Recent queer Korean cinema radically questions the efficacy of normative family structures and envisions a more radical type of kinship that is not reducible to the marriage-based family. Refusing simply to celebrate public recognition and marriage equality, films showing this new trend are more concerned with intimate relations that bind various social others together. This shift in film production expands the concept of queer Korean cinema to encompass its evolution as a mode of critique regarding both hetero- and homonormative assimilation to mainstream society. This article specifically focuses on E J-yong’s Jugyeojuneun yeoja (The Bacchus Lady, 2016), and its engagement with theories of queer kinship and temporality. By portraying the quandaries of an aging prostitute involved in a series of assisted suicides and in caregiving of a national “other,” the film troubles life-producing kinship structure that demands marriage, bi-parental rearing, and heteronormative relations. By analyzing the formation of alternative kinship and its relation to queer temporality in the film, this article argues that the issue of life and death no longer functions as a narrative trope of developmental logic, one that presupposes normative life cycle. Rather, the film foregrounds it as a critical tool to problematize normative kinship structure that buttress the Korean nation-state.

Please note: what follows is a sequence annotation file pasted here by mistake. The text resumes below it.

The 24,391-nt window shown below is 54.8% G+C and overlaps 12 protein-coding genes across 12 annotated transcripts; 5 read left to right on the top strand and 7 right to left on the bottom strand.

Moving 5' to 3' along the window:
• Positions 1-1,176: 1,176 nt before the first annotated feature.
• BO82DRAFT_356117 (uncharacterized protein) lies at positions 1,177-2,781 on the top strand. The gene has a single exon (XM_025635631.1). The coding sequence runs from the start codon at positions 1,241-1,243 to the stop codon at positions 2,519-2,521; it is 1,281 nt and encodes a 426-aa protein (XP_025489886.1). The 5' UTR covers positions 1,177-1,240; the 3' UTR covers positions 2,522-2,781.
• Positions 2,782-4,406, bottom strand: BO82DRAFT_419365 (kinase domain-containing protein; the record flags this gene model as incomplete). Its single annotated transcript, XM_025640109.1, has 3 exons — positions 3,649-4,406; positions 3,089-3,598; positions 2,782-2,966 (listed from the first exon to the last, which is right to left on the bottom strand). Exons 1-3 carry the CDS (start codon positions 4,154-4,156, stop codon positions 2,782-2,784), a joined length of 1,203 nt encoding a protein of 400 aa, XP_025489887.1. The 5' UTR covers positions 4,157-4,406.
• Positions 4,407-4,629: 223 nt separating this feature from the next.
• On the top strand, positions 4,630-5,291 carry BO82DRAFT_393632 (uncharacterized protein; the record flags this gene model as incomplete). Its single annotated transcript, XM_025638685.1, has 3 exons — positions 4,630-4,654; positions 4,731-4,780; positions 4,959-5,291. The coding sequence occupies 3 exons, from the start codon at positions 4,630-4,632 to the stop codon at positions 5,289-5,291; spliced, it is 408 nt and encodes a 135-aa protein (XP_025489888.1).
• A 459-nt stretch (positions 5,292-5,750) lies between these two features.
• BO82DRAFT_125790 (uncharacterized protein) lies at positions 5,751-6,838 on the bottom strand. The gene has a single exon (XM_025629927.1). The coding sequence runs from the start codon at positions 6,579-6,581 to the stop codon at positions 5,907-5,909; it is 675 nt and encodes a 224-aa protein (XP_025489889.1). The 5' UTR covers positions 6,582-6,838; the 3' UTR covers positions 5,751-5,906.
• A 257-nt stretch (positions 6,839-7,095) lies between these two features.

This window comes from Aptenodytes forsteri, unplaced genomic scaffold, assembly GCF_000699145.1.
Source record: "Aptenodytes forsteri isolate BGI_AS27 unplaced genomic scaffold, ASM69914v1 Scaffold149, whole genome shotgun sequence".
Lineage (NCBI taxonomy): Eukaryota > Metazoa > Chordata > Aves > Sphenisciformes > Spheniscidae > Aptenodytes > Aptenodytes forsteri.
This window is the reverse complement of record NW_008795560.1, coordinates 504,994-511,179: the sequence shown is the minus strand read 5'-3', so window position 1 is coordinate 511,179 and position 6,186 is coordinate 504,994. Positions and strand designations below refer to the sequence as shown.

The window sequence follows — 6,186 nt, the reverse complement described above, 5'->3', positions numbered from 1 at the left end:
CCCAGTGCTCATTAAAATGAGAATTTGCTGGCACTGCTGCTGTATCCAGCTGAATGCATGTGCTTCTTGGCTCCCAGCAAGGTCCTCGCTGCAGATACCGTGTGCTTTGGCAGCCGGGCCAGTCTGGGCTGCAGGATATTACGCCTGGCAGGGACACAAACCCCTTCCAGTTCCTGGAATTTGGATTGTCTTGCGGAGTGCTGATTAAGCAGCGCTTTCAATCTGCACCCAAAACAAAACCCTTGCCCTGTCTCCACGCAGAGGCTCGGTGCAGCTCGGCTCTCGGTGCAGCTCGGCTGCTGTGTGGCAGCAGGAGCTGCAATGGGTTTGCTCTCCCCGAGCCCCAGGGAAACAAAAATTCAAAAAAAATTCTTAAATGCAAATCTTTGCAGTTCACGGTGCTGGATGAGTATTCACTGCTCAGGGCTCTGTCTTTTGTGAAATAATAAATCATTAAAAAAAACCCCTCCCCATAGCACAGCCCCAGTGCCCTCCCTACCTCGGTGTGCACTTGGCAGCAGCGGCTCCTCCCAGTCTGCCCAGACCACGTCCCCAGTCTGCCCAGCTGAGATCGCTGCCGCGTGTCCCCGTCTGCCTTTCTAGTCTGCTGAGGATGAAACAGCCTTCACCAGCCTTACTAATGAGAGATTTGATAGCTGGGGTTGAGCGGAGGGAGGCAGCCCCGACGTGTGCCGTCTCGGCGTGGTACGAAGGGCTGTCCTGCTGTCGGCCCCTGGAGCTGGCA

"The Critical Social Turn of Queer Korean Cinema: Hospitality and the Temporal Economy of Queer Kinship in The Bacchus Lady (2016)"
Kim, Ungsan. "The Critical Social Turn of Queer Korean Cinema: Hospitality and the Temporal Economy of Queer Kinship in The Bacchus Lady (2016)." Korea Journal 58.2 (2018): 88-112.